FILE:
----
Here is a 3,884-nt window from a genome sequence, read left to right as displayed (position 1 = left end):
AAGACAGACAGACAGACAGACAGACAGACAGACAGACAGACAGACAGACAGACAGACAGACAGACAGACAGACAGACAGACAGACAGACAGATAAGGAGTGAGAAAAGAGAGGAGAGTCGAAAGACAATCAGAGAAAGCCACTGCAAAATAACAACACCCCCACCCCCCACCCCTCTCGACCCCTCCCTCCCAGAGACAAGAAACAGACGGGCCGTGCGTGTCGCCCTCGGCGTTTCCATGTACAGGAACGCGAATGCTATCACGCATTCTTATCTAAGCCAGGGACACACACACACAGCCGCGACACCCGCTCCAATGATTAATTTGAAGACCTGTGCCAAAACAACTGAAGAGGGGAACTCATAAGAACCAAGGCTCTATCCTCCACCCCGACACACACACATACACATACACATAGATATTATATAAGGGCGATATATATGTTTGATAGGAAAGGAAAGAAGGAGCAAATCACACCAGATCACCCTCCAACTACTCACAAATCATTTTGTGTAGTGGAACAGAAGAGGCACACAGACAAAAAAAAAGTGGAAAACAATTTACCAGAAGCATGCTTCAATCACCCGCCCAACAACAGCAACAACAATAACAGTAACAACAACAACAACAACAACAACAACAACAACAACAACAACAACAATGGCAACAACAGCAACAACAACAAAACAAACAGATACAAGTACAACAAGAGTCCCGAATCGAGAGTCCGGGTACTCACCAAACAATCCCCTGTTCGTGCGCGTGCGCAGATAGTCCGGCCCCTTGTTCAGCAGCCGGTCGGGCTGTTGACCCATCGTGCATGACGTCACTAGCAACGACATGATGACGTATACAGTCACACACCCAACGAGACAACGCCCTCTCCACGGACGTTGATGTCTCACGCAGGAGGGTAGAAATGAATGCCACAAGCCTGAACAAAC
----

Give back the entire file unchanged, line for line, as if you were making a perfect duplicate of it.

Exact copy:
Here is a 3,884-nt window from a genome sequence, read left to right as displayed (position 1 = left end):
AAGACAGACAGACAGACAGACAGACAGACAGACAGACAGACAGACAGACAGACAGACAGACAGACAGACAGACAGACAGACAGACAGACAGATAAGGAGTGAGAAAAGAGAGGAGAGTCGAAAGACAATCAGAGAAAGCCACTGCAAAATAACAACACCCCCACCCCCCACCCCTCTCGACCCCTCCCTCCCAGAGACAAGAAACAGACGGGCCGTGCGTGTCGCCCTCGGCGTTTCCATGTACAGGAACGCGAATGCTATCACGCATTCTTATCTAAGCCAGGGACACACACACACAGCCGCGACACCCGCTCCAATGATTAATTTGAAGACCTGTGCCAAAACAACTGAAGAGGGGAACTCATAAGAACCAAGGCTCTATCCTCCACCCCGACACACACACATACACATACACATAGATATTATATAAGGGCGATATATATGTTTGATAGGAAAGGAAAGAAGGAGCAAATCACACCAGATCACCCTCCAACTACTCACAAATCATTTTGTGTAGTGGAACAGAAGAGGCACACAGACAAAAAAAAAGTGGAAAACAATTTACCAGAAGCATGCTTCAATCACCCGCCCAACAACAGCAACAACAATAACAGTAACAACAACAACAACAACAACAACAACAACAACAACAACAACAACAATGGCAACAACAGCAACAACAACAAAACAAACAGATACAAGTACAACAAGAGTCCCGAATCGAGAGTCCGGGTACTCACCAAACAATCCCCTGTTCGTGCGCGTGCGCAGATAGTCCGGCCCCTTGTTCAGCAGCCGGTCGGGCTGTTGACCCATCGTGCATGACGTCACTAGCAACGACATGATGACGTATACAGTCACACACCCAACGAGACAACGCCCTCTCCACGGACGTTGATGTCTCACGCAGGAGGGTAGAAATGAATGCCACAAGCCTGAACAAAC